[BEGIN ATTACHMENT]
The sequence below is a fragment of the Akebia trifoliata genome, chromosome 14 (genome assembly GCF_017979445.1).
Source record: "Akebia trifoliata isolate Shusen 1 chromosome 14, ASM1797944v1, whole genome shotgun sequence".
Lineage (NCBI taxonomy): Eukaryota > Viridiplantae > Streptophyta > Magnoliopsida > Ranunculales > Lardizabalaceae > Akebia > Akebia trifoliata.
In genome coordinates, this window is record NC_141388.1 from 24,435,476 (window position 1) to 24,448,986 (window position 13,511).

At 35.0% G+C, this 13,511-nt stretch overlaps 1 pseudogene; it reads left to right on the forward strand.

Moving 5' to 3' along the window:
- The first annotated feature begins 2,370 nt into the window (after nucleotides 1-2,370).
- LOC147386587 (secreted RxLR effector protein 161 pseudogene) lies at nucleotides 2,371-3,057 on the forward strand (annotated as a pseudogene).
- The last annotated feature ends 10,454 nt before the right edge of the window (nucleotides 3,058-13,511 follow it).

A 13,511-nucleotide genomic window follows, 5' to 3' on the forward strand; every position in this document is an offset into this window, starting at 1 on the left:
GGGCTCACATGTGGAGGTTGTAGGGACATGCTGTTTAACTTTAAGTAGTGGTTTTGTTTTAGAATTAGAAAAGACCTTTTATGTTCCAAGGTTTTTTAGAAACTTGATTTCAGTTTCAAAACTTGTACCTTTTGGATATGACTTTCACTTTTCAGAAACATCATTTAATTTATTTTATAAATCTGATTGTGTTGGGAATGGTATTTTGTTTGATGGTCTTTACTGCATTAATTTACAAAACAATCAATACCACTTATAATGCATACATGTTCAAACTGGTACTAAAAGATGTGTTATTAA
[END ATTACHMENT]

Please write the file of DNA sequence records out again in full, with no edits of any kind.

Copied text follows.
The sequence below is a fragment of the Akebia trifoliata genome, chromosome 14 (genome assembly GCF_017979445.1).
Source record: "Akebia trifoliata isolate Shusen 1 chromosome 14, ASM1797944v1, whole genome shotgun sequence".
Lineage (NCBI taxonomy): Eukaryota > Viridiplantae > Streptophyta > Magnoliopsida > Ranunculales > Lardizabalaceae > Akebia > Akebia trifoliata.
In genome coordinates, this window is record NC_141388.1 from 24,435,476 (window position 1) to 24,448,986 (window position 13,511).

At 35.0% G+C, this 13,511-nt stretch overlaps 1 pseudogene; it reads left to right on the forward strand.

Moving 5' to 3' along the window:
- The first annotated feature begins 2,370 nt into the window (after nucleotides 1-2,370).
- LOC147386587 (secreted RxLR effector protein 161 pseudogene) lies at nucleotides 2,371-3,057 on the forward strand (annotated as a pseudogene).
- The last annotated feature ends 10,454 nt before the right edge of the window (nucleotides 3,058-13,511 follow it).

A 13,511-nucleotide genomic window follows, 5' to 3' on the forward strand; every position in this document is an offset into this window, starting at 1 on the left:
GGGCTCACATGTGGAGGTTGTAGGGACATGCTGTTTAACTTTAAGTAGTGGTTTTGTTTTAGAATTAGAAAAGACCTTTTATGTTCCAAGGTTTTTTAGAAACTTGATTTCAGTTTCAAAACTTGTACCTTTTGGATATGACTTTCACTTTTCAGAAACATCATTTAATTTATTTTATAAATCTGATTGTGTTGGGAATGGTATTTTGTTTGATGGTCTTTACTGCATTAATTTACAAAACAATCAATACCACTTATAATGCATACATGTTCAAACTGGTACTAAAAGATGTGTTATTAA